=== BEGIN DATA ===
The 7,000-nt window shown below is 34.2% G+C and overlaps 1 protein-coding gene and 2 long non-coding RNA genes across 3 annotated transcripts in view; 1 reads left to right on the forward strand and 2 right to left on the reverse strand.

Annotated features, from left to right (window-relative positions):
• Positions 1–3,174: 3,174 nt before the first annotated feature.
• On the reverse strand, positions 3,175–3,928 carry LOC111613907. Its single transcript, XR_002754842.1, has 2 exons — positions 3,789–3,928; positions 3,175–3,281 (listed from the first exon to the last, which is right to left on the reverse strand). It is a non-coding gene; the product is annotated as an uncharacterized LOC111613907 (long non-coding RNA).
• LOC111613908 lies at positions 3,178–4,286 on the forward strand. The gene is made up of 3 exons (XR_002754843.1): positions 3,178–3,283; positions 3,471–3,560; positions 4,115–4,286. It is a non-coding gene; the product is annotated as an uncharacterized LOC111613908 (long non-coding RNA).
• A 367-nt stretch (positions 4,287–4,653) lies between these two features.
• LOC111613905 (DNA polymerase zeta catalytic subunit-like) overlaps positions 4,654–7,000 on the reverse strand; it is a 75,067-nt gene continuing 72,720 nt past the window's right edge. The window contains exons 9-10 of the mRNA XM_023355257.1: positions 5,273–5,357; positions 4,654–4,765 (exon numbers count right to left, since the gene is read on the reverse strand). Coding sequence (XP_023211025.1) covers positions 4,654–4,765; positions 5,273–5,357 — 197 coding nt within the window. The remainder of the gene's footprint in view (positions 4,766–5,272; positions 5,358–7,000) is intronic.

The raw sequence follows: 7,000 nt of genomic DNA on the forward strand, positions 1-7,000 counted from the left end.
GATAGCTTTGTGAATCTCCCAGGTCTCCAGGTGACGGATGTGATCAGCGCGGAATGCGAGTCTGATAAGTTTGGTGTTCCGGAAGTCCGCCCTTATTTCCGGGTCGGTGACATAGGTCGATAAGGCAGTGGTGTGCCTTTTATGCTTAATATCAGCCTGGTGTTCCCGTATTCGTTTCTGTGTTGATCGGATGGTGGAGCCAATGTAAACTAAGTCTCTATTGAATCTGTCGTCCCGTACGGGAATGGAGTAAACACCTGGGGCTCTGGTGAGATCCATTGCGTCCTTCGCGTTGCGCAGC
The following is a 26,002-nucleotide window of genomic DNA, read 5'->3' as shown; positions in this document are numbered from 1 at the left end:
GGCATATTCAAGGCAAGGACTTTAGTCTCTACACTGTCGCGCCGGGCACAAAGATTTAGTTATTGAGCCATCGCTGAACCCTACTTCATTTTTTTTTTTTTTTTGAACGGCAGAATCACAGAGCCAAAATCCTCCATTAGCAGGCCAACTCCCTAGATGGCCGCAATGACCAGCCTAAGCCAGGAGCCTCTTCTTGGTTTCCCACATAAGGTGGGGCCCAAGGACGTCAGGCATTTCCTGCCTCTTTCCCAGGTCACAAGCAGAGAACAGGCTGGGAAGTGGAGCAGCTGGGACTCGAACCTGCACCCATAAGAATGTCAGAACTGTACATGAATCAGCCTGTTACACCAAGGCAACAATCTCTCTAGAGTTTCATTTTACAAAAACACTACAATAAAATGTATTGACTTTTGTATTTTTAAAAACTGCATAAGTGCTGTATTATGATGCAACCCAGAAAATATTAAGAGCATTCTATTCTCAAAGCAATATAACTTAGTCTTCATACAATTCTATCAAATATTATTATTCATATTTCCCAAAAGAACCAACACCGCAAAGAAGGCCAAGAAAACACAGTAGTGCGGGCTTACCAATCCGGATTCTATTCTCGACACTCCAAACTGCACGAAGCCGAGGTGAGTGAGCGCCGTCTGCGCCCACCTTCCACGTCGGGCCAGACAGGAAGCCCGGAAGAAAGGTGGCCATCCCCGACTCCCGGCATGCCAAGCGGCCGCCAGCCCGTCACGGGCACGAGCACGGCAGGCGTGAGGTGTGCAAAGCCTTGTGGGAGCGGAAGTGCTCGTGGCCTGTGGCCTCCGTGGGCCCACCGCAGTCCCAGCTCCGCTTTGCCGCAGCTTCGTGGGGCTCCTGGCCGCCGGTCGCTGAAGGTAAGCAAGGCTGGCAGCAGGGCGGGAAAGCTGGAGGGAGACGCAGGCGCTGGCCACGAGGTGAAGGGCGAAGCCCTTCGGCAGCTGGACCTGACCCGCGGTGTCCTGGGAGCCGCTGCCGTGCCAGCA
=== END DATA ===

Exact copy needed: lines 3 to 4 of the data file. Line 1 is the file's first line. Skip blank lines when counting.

• Positions 1–3,174: 3,174 nt before the first annotated feature.
• On the reverse strand, positions 3,175–3,928 carry LOC111613907. Its single transcript, XR_002754842.1, has 2 exons — positions 3,789–3,928; positions 3,175–3,281 (listed from the first exon to the last, which is right to left on the reverse strand). It is a non-coding gene; the product is annotated as an uncharacterized LOC111613907 (long non-coding RNA).